javascript:%20IDCNavReply('IDCNavOpenIDReply');%20showSignupOpenIDReply();What a load of crap. For the 26 years I've been using Macs and PCs, the Apple-hater's mantra was that Macs were inferior because Windows outsold them 10-to-1. "Just that simple, dude!" Now that iPhones and iPads (not to mention Macs) are kicking serious ass, they are inferior because everyone is buying them and, horrors, you can't get under the hood anymore (been there, done that, massive pointless time suck). Instead of spending a day a week wrestling with the OS, I'm getting my work done faster and easier and laughing at your dumb ass. YOU are the sheep. Just that simple.

  141. @rtigs Says:

    If you truly bought things based on their merit, then you would not have an Android tablet right now and instead would own an iPad. Anyone with experience with BOTH platforms knows this.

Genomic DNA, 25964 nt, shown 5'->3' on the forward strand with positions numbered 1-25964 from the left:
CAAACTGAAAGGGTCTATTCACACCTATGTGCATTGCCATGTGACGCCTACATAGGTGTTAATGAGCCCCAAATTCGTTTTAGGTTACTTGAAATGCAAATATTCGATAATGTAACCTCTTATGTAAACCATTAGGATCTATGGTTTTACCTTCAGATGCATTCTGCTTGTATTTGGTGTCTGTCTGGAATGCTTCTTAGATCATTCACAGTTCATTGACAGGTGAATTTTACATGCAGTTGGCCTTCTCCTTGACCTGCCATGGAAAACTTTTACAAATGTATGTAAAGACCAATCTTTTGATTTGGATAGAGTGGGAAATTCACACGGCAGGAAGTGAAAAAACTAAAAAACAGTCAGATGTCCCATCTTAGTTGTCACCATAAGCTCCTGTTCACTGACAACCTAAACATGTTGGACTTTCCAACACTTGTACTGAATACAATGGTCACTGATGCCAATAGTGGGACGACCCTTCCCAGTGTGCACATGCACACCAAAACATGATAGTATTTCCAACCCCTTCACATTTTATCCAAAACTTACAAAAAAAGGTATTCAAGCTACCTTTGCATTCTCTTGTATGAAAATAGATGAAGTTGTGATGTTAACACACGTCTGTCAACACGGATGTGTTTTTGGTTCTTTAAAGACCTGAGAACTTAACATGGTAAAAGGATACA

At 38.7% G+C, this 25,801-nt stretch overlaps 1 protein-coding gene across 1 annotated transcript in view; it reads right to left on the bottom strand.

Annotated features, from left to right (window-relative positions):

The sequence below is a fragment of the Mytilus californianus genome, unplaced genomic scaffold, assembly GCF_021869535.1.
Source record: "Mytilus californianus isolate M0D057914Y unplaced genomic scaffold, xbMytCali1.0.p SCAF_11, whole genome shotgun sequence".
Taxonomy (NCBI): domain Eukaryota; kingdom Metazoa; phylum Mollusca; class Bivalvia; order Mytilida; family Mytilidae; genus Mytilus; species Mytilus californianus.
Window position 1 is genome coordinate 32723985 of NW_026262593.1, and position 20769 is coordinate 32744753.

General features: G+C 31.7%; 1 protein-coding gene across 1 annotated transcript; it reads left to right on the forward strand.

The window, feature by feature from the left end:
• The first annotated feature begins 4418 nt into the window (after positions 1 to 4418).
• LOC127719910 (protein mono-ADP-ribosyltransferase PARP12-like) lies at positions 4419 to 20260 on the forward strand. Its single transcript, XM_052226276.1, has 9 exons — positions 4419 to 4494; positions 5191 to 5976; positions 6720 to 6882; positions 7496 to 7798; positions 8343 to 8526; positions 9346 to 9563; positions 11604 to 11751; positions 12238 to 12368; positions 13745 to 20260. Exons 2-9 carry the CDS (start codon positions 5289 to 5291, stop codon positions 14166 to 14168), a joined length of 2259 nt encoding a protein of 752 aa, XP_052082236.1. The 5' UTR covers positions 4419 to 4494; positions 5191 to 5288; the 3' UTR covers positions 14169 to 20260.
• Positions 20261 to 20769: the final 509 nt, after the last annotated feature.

Android may be able to refine their OS to eventually provide a similar user experience to that of an iPad, however it is not there yet. Honeycomb 3.0 was absolutely terrible and seemed more like an alpha or beta release, rather than a prod release for the masses. The release of 3.1 is MUCH better than 3.0 however there is still significant room for improvement (especially compared to iOS).

    "Sorry, I don't feed trolls."
    Then who feeds you day in and day out? Your mommy I'll assume?

  142. danone Says:

    Try to play any 1080p with an ipad…

  143. MAX Says: